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Currently, every time we run a build through Jenkins+Ansible, we are re-creating a virtual environment and re-installing all the dependencies listed inside the requirements.txt file.

This is very slow and does not scale well. How can we improve and speed up the process? Can we re-use virtual environments?


Our latest idea which we have not yet implemented was to build virtual environments outside of a Jenkins workspace, name virtual environments based on a project+branch and keep an MD5 sum of the requirements for every virtual environment. Then, before building an environment the next time, we calculate the MD5 sum of the current requirements in this branch and look up existing virtual environments by this MD5 sum. If an existing environment with this sum was found, just re-use it. We are not sure if this is the best way to solve the problem.

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    It's not a virtualenv-specific solution, but you might consider running builds in a docker or vagrant image that has the virtualenv pre-installed and pre-configured. – jayhendren Sep 12 '17 at 23:59
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It's generally a best practice to make your builds idempotent. Leaving artifacts behind only opens up opportunities for dependency management issues- and resolving those in a resilient way is exactly why you're using a build server. I suggest you take a look at WHY your Python builds are running so slow- if you discover this is because of an overabundance of packages in each project, this might be optimizable. If you discover this is because of server performance issues, those are easily fixable with more resources. If you find you are blocked by network throughput, consider using an artifact repository to cache packages locally. But building persistent virtualenvs seems like a recipe for problems that could be unpredictable when moving to another server, and extremely frustrating to troubleshoot.

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+50

I'm going to add more story to the answer @esoterydactyl gave, in case it goes over too many people's heads.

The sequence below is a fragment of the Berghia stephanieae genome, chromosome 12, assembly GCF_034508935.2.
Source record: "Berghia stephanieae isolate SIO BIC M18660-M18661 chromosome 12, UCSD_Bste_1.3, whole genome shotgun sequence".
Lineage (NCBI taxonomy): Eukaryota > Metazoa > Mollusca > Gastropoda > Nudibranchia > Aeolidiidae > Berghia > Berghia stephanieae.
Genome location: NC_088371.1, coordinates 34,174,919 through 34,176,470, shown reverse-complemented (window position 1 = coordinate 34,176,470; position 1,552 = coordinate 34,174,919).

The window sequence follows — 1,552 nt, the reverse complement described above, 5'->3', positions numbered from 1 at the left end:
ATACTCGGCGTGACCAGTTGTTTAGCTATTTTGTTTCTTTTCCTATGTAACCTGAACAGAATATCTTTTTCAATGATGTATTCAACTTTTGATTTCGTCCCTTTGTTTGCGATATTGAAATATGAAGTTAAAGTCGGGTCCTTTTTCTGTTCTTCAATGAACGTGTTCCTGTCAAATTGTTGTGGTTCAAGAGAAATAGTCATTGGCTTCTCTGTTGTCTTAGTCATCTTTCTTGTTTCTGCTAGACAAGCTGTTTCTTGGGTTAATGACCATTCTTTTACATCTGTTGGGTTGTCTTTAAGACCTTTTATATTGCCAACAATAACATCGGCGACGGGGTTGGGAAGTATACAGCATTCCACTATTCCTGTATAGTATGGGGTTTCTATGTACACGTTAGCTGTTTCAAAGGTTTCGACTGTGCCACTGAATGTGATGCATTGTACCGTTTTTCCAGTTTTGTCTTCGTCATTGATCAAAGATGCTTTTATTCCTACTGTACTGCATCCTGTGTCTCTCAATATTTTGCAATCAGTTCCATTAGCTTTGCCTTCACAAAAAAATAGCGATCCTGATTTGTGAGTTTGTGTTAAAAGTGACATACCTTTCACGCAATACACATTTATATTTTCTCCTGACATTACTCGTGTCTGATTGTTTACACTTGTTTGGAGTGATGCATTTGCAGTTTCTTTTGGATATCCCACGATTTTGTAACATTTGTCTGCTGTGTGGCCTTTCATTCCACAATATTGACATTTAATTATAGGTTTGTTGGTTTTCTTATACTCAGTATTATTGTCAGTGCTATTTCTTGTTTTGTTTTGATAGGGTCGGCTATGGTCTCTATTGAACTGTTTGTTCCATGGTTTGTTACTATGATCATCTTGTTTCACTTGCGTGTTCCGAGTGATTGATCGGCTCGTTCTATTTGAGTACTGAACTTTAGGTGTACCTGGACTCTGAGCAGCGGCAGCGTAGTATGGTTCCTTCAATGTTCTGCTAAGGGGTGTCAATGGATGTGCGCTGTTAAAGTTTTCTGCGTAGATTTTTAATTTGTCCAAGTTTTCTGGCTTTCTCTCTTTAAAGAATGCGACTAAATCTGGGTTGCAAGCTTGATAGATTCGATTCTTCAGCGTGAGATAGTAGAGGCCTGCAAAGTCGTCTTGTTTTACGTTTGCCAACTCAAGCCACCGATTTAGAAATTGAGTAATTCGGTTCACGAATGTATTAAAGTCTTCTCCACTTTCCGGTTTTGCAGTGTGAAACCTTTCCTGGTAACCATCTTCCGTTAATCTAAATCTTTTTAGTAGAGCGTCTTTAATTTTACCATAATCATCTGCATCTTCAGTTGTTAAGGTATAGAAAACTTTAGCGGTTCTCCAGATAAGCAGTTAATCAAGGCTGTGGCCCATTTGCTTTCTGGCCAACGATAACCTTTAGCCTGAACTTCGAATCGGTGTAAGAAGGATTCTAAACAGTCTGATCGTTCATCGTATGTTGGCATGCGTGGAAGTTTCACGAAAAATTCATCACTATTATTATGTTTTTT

Instead of a monolithic build process, maybe you want to build intermediate packages that can be versioned and deployed to your workspace without all the intermediate build steps. Docker is one packaging solution which is super popular in this case. You could also use .deb or .rpm or non-Docker tarballs, or make CF "StemCells" or even zip files. Also consider Python has prebuilt "wheel" packages now.

Problems:

  • all of your developers must use the same build-deps package for their sandbox or hair-pulling fun will emerge in the differences between dev sandbox and CI workspace. Thus the package must support dev laptop sandboxes and Jenkins workspace installation.
  • the build-deps package must have its own CI build/test/packaging/release pipeline. It, however, can have reduced cycle frequency while nobody is committing any changes to it (or any of its components).
  • This is an example of bundling. If you have, for example, a CVE to patch, everything that uses the bundle must be patched. This must be no more difficult to deploy than anything else, so don't stop work when your CI builds are fast. CI needs CD, or you could be delivering production undeployable software.
  • If you're making your own prebuilt artifacts, you need infrastructure to host the artifact repository, and a versioning scheme.

The incremental solution would be to solve the minimum number of those problems which yields a significant boost in build cycle speed. This is why it makes sense to maintain a local pypi repository, and add Jenkins jobs to build and push wheel packages to it. I know that sounds like a pain, but imagine if you had to manage internal software development for all of the stuff you can just install via pip?

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You may want to take a look at the ShiningPanda Plugin.

It allows running a build step inside a particular python virtual environment, created automatically if it doesn't exist or reused if it already exists. The virtual environment is located outside the workspace, but it can be named and made to appear as a directory with that name inside the workspace.

To address the dependencies you just have to insert a build step performing the desired pip install -r requirements.txt variant after pulling the workspace (which will probably bring in your requirements.txt file) but before any other build step that would need to use the virtual environment.

The same virtual environment can be used in multiple steps of the same build (by name) and a build can have multiple virtual environments if needed. But AFAIK you can't reuse the same virtual environment in different builds, each build will have its own copy.

The Plugin has a configuration to clear/wipe the environment at any build step using it, if/when needed. Obviously you wouldn't want this always enabled as it would void reusability.

IMHO it works best with requirements.txt files with pinned package versions (like those produced by pip-tools).

Update: I recently ran into an issue with the plugin on Windows: I had several jobs in different Jenkins folders but with the same job names and same plugin configs (notably the non-empty Name in the Advanced section). Turns out all jobs were actually sharing a single environment (and stepping over each-other), I had to switch to unique values for Name across the jobs. Apparently the 2 names are used to generate the 2 hashes from the virtual environment path, so same names -> same path:

\Jenkins\shiningpanda\jobs\<job_name_hash>\virtualenvs\<venv_name_path_hash>\

So, if you have the same job names, you actually can share the same environment if you really want to :)

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